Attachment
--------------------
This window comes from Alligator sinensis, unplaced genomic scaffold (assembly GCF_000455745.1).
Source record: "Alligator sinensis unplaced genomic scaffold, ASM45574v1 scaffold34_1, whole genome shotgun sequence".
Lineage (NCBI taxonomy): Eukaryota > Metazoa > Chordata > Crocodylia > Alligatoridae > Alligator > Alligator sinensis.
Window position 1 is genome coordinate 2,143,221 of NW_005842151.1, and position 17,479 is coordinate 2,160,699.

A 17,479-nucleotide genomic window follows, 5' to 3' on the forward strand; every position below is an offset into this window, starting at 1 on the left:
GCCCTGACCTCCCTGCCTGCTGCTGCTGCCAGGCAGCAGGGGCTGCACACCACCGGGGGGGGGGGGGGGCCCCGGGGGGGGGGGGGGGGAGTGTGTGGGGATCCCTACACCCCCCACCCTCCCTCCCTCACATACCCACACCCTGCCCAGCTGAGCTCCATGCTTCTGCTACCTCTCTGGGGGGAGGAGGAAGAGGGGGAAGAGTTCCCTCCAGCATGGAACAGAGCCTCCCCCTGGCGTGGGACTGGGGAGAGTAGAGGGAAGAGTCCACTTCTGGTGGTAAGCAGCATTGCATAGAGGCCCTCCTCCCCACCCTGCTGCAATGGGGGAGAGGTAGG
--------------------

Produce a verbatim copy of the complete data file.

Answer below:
This window comes from Alligator sinensis, unplaced genomic scaffold (assembly GCF_000455745.1).
Source record: "Alligator sinensis unplaced genomic scaffold, ASM45574v1 scaffold34_1, whole genome shotgun sequence".
Lineage (NCBI taxonomy): Eukaryota > Metazoa > Chordata > Crocodylia > Alligatoridae > Alligator > Alligator sinensis.
Window position 1 is genome coordinate 2,143,221 of NW_005842151.1, and position 17,479 is coordinate 2,160,699.

A 17,479-nucleotide genomic window follows, 5' to 3' on the forward strand; every position below is an offset into this window, starting at 1 on the left:
GCCCTGACCTCCCTGCCTGCTGCTGCTGCCAGGCAGCAGGGGCTGCACACCACCGGGGGGGGGGGGGGGCCCCGGGGGGGGGGGGGGGGAGTGTGTGGGGATCCCTACACCCCCCACCCTCCCTCCCTCACATACCCACACCCTGCCCAGCTGAGCTCCATGCTTCTGCTACCTCTCTGGGGGGAGGAGGAAGAGGGGGAAGAGTTCCCTCCAGCATGGAACAGAGCCTCCCCCTGGCGTGGGACTGGGGAGAGTAGAGGGAAGAGTCCACTTCTGGTGGTAAGCAGCATTGCATAGAGGCCCTCCTCCCCACCCTGCTGCAATGGGGGAGAGGTAGG